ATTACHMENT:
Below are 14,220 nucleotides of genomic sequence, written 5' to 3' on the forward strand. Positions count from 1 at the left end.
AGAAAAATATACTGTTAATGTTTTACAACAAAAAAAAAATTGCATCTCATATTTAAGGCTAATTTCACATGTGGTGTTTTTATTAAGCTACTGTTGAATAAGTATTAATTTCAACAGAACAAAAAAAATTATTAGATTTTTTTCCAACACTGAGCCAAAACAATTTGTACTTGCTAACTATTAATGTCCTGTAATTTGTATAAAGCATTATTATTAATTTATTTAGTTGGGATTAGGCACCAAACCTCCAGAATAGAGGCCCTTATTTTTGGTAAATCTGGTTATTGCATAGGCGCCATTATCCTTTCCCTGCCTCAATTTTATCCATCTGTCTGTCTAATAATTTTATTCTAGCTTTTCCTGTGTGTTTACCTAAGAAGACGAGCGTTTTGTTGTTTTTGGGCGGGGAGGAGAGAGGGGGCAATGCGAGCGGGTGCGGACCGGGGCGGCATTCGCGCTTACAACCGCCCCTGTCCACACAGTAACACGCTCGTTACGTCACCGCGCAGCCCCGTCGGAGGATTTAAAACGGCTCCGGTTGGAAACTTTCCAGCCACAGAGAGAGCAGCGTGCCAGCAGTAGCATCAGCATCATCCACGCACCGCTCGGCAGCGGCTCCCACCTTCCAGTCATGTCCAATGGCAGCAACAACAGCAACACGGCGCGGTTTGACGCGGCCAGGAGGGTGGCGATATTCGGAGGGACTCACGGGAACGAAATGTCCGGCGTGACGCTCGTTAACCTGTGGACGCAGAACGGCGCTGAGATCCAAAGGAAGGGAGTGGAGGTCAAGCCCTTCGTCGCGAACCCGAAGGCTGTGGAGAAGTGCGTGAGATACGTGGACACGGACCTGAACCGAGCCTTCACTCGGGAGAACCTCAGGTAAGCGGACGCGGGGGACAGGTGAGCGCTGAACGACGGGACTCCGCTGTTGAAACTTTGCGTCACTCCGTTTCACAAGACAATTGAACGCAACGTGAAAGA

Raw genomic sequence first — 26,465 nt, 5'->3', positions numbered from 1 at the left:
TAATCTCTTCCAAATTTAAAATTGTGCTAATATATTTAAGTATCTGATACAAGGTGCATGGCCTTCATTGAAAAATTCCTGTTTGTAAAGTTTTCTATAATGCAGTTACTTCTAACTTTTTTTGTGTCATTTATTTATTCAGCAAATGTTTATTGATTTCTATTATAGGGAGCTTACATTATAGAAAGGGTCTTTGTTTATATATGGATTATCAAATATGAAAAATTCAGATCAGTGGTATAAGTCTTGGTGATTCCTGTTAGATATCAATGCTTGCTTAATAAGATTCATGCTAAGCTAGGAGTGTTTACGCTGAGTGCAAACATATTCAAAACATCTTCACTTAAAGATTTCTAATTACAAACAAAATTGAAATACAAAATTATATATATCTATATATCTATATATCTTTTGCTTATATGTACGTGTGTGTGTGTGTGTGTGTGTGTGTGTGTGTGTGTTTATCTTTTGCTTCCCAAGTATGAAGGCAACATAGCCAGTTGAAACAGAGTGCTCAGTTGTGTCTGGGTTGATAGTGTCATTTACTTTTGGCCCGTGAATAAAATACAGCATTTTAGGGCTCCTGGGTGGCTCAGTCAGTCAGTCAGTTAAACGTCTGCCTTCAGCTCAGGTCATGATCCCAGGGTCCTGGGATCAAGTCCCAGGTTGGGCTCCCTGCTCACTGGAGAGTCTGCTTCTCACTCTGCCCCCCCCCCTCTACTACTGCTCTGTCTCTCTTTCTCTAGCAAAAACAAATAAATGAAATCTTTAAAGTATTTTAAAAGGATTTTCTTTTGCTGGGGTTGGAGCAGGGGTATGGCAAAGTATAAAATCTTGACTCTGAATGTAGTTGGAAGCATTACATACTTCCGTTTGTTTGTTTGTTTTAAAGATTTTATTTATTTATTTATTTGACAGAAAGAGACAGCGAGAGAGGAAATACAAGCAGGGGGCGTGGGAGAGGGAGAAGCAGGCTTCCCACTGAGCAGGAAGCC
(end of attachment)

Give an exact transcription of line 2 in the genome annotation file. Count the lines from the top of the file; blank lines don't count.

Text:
AGAAAAATATACTGTTAATGTTTTACAACAAAAAAAAAATTGCATCTCATATTTAAGGCTAATTTCACATGTGGTGTTTTTATTAAGCTACTGTTGAATAAGTATTAATTTCAACAGAACAAAAAAAATTATTAGATTTTTTTCCAACACTGAGCCAAAACAATTTGTACTTGCTAACTATTAATGTCCTGTAATTTGTATAAAGCATTATTATTAATTTATTTAGTTGGGATTAGGCACCAAACCTCCAGAATAGAGGCCCTTATTTTTGGTAAATCTGGTTATTGCATAGGCGCCATTATCCTTTCCCTGCCTCAATTTTATCCATCTGTCTGTCTAATAATTTTATTCTAGCTTTTCCTGTGTGTTTACCTAAGAAGACGAGCGTTTTGTTGTTTTTGGGCGGGGAGGAGAGAGGGGGCAATGCGAGCGGGTGCGGACCGGGGCGGCATTCGCGCTTACAACCGCCCCTGTCCACACAGTAACACGCTCGTTACGTCACCGCGCAGCCCCGTCGGAGGATTTAAAACGGCTCCGGTTGGAAACTTTCCAGCCACAGAGAGAGCAGCGTGCCAGCAGTAGCATCAGCATCATCCACGCACCGCTCGGCAGCGGCTCCCACCTTCCAGTCATGTCCAATGGCAGCAACAACAGCAACACGGCGCGGTTTGACGCGGCCAGGAGGGTGGCGATATTCGGAGGGACTCACGGGAACGAAATGTCCGGCGTGACGCTCGTTAACCTGTGGACGCAGAACGGCGCTGAGATCCAAAGGAAGGGAGTGGAGGTCAAGCCCTTCGTCGCGAACCCGAAGGCTGTGGAGAAGTGCGTGAGATACGTGGACACGGACCTGAACCGAGCCTTCACTCGGGAGAACCTCAGGTAAGCGGACGCGGGGGACAGGTGAGCGCTGAACGACGGGACTCCGCTGTTGAAACTTTGCGTCACTCCGTTTCACAAGACAATTGAACGCAACGTGAAAGA